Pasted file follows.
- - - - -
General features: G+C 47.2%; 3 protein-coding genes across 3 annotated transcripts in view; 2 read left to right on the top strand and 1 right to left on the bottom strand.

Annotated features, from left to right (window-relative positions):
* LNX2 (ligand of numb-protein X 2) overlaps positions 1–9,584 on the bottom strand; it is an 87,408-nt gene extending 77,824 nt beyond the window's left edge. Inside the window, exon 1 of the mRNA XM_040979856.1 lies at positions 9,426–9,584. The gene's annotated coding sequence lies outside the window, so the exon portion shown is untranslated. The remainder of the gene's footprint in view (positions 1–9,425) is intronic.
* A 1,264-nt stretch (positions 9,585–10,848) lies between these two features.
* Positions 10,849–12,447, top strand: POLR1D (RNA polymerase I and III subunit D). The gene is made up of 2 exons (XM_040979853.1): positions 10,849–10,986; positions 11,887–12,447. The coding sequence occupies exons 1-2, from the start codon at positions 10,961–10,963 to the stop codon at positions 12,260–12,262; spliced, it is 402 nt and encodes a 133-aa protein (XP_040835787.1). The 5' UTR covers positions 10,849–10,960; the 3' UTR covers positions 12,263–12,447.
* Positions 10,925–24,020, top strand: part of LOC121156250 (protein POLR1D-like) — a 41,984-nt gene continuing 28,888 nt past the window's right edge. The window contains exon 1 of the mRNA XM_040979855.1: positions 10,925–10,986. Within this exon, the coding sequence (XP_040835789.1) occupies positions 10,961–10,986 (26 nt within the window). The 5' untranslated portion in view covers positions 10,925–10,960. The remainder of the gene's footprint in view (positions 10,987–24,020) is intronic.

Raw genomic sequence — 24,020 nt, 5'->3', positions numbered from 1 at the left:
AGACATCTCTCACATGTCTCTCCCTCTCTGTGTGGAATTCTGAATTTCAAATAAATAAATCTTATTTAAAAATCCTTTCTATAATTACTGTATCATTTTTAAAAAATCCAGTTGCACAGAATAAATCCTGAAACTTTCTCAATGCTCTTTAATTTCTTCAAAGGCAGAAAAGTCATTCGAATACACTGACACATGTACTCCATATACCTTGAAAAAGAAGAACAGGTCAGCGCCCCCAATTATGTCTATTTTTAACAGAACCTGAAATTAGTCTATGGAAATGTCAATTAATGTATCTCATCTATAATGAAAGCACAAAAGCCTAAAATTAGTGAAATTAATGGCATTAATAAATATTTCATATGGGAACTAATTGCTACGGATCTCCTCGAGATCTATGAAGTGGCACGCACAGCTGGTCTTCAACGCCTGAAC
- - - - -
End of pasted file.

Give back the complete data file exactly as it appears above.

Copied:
General features: G+C 47.2%; 3 protein-coding genes across 3 annotated transcripts in view; 2 read left to right on the top strand and 1 right to left on the bottom strand.

Annotated features, from left to right (window-relative positions):
* LNX2 (ligand of numb-protein X 2) overlaps positions 1–9,584 on the bottom strand; it is an 87,408-nt gene extending 77,824 nt beyond the window's left edge. Inside the window, exon 1 of the mRNA XM_040979856.1 lies at positions 9,426–9,584. The gene's annotated coding sequence lies outside the window, so the exon portion shown is untranslated. The remainder of the gene's footprint in view (positions 1–9,425) is intronic.
* A 1,264-nt stretch (positions 9,585–10,848) lies between these two features.
* Positions 10,849–12,447, top strand: POLR1D (RNA polymerase I and III subunit D). The gene is made up of 2 exons (XM_040979853.1): positions 10,849–10,986; positions 11,887–12,447. The coding sequence occupies exons 1-2, from the start codon at positions 10,961–10,963 to the stop codon at positions 12,260–12,262; spliced, it is 402 nt and encodes a 133-aa protein (XP_040835787.1). The 5' UTR covers positions 10,849–10,960; the 3' UTR covers positions 12,263–12,447.
* Positions 10,925–24,020, top strand: part of LOC121156250 (protein POLR1D-like) — a 41,984-nt gene continuing 28,888 nt past the window's right edge. The window contains exon 1 of the mRNA XM_040979855.1: positions 10,925–10,986. Within this exon, the coding sequence (XP_040835789.1) occupies positions 10,961–10,986 (26 nt within the window). The 5' untranslated portion in view covers positions 10,925–10,960. The remainder of the gene's footprint in view (positions 10,987–24,020) is intronic.

Raw genomic sequence — 24,020 nt, 5'->3', positions numbered from 1 at the left:
AGACATCTCTCACATGTCTCTCCCTCTCTGTGTGGAATTCTGAATTTCAAATAAATAAATCTTATTTAAAAATCCTTTCTATAATTACTGTATCATTTTTAAAAAATCCAGTTGCACAGAATAAATCCTGAAACTTTCTCAATGCTCTTTAATTTCTTCAAAGGCAGAAAAGTCATTCGAATACACTGACACATGTACTCCATATACCTTGAAAAAGAAGAACAGGTCAGCGCCCCCAATTATGTCTATTTTTAACAGAACCTGAAATTAGTCTATGGAAATGTCAATTAATGTATCTCATCTATAATGAAAGCACAAAAGCCTAAAATTAGTGAAATTAATGGCATTAATAAATATTTCATATGGGAACTAATTGCTACGGATCTCCTCGAGATCTATGAAGTGGCACGCACAGCTGGTCTTCAACGCCTGAAC